Beef Chain
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The “Chain,” (Chaînette in French) or side muscle (psoas minor) is a fattier cut of meat attached to the desirable TenderloinSub-Primal Cut. It is most often separated from the more expensive tenderloin cut. If you are purchasing a tenderloin, be sure to check if you are receiving it “Chain On” or “Chain Off.”


Beef Chain is available all year long.


Because it comes from the Loin and specifically the Tenderloin, The Chain is not scrap. It can be de-skinned of the silverish outer membrane and sold separately as Bavette or cut into Bavette Steaks.

The production of beef is carried about by three primary types of operations: Cow & Calf Operations, Weaner Calf & Yearling Operations, and Dry-Lot Feeding Operations (also known as “Backrounders”) which are the most expensive operations in the Beef Industry. To learn more about Beef Producers just follow the link to Smart Kitchen’s Page on Beef Producers. The Beef Producers are represented by the National Cattlemen’s Beef Association.

American cattle production has remained almost stagnant between 1985 and 2009, growing just 6.4%, while the amount of beef imported has nearly tripled in that time, according to an analysis of USDA figures conducted by R-CALF USA, another the trade group that represents cattle producers.

Once raised, Beef is typically sold to Meat Packers who slaughter, inspect, and butcher the animals to provide Primal Cuts to butchers and portion cuts to consumers.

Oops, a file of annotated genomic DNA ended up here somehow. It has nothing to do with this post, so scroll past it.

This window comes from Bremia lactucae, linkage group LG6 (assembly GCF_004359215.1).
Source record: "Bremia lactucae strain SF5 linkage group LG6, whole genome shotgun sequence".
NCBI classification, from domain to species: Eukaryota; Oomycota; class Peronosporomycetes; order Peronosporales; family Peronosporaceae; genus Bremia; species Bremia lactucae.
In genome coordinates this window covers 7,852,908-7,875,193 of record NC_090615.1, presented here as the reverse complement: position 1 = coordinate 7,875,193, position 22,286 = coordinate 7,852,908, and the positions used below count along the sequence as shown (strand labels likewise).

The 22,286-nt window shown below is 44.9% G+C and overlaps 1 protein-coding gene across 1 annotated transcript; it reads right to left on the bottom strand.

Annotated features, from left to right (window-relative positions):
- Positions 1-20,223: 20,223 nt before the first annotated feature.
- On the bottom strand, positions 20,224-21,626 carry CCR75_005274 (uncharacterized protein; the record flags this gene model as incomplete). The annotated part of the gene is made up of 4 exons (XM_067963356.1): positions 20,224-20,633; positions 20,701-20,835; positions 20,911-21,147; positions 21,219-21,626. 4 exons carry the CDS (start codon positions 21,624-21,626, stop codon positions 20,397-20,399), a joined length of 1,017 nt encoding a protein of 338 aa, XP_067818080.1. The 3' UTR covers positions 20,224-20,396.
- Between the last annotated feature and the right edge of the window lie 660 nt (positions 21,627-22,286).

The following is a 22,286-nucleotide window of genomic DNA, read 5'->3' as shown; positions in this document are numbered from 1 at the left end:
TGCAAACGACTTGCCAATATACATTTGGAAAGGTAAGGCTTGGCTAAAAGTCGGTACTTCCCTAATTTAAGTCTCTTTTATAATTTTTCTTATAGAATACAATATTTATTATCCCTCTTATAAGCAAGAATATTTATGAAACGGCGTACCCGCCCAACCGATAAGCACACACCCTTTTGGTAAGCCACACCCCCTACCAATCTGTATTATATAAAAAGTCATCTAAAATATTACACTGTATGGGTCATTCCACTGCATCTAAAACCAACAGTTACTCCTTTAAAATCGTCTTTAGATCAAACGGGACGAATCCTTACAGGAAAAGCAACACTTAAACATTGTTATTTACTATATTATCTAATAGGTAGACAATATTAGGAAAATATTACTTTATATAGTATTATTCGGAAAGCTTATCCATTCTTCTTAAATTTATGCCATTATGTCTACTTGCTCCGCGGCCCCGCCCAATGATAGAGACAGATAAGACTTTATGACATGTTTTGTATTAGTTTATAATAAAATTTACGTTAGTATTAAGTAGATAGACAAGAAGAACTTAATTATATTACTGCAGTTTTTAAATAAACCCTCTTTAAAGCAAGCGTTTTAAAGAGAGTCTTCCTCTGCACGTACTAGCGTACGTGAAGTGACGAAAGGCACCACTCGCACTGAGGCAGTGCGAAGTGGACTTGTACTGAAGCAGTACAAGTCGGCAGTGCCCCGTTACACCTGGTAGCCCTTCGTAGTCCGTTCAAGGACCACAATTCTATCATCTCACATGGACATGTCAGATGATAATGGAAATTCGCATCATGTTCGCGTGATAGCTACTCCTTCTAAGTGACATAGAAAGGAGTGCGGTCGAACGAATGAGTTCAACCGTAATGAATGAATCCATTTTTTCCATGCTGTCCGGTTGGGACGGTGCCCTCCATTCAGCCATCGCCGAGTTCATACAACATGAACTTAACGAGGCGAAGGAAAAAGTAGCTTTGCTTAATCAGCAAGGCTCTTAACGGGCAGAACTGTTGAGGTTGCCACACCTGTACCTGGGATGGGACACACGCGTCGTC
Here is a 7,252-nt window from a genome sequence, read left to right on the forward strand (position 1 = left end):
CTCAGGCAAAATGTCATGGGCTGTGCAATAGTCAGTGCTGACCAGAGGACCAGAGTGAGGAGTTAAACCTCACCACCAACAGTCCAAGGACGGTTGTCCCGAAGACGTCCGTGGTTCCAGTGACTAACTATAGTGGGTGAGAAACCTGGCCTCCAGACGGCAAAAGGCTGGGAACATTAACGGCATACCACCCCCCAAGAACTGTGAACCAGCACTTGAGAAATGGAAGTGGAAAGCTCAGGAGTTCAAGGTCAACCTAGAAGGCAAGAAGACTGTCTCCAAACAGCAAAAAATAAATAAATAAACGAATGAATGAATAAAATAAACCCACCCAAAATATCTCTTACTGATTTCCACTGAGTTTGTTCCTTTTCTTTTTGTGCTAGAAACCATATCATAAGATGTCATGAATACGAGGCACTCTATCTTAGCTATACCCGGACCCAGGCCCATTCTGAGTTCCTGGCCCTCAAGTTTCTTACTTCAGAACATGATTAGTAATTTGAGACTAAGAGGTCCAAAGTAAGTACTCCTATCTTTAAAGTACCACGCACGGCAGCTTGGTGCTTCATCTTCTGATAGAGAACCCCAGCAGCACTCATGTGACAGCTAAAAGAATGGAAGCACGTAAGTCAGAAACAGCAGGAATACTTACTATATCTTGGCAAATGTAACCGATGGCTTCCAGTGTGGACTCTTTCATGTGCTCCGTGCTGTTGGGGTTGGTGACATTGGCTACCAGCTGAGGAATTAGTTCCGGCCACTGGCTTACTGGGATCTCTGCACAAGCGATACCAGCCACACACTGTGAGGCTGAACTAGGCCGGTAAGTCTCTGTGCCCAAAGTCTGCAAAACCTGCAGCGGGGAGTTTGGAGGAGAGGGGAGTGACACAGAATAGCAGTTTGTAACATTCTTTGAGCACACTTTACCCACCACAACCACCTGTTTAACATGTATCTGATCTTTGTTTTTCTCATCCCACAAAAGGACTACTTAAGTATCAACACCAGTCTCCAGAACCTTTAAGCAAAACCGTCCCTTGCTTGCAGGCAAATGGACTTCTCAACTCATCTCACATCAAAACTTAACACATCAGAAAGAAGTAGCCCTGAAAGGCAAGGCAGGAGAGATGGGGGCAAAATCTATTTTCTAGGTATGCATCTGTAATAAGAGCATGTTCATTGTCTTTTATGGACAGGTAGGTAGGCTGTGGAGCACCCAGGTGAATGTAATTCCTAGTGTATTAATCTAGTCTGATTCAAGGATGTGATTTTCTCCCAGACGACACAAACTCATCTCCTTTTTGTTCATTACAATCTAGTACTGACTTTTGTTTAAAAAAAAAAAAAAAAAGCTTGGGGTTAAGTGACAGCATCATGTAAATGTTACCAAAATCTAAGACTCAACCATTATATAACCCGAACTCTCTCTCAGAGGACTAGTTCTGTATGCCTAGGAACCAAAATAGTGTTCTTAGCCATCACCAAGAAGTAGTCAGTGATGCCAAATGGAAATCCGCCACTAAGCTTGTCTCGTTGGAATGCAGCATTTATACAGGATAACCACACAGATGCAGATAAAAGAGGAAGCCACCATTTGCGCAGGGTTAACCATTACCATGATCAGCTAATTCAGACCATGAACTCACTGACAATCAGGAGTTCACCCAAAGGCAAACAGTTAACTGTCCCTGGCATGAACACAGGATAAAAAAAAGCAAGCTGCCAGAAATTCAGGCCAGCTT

The Meat Packing Industry is in a period of consolidation. In 1999, the 10 largest beef-packing firms accounted for more than 90 percent of all Steer and Heifer slaughter in the U.S. In 2011, according to the Western Organization of Resources Councils three major companies controlled Beef market. Visit Smart Kitchen’s Meat Packers Resource Page to learn more.


When shopping for Beef Chain, look for Beef Chain that has a clear, red exterior color known as the “Bloom,” that come from exposure to oxygen and not the more normal purplish-red color of vacuum packed beef. Your purchase should be cold, firm to the touch and, if packaged, free of any punctures or rips. Notice the “sell-by” date on the label and make sure you are buying product that is well within its dates of safe use as specified by the sticker.


Raw Beef Chain should last for up to 4 days in the refrigerator. Add an extra day of cold storage time if the Beef Chain is Marinated or oiled. Raw Beef Chain will keep for 2-3 months in the freezer without any appreciable deterioration in quality.

Cooked Beef Chain should be refrigerated for up to 1-3 days.

Culinary Uses

The Chain meat is useful for Beef Stroganoff or other dishes with a requirement for a Julienne of Filet.

Teaching Chef demonstrates how to trim a tenderloin, including removing The Chain in Lesson 7: Basic Proteins, Topic 3: BeefExercise 8: Preparing a Tenderloin.

Beef Chain is a tender Portion Cut of Beef. On Smart Kitchen’s Home Plate it should be Cooked, it is Tender, it can be Thin or Thick depending on how it is cut, it is Moist, and Lean. Using the Home Plate we would call it Cooked, Tender, Thin or Thick, Moist, and Lean or noted in the home plate shorthand Beef Chain would be (C, T2T3-T4, M, L).

Beef Chain is best cooked using the following techniques: GrillingBroilingBaking, Spit RoastingRoastingSautéing,Pan FryingDeep Fat FryingSous-vide and Smoking.

Portion Size

Allow 6 to 9 ounces (170 g to 255 g) per person of Beef Chain as a Serving Size.

Gluten Free


Low Fat


Low Calorie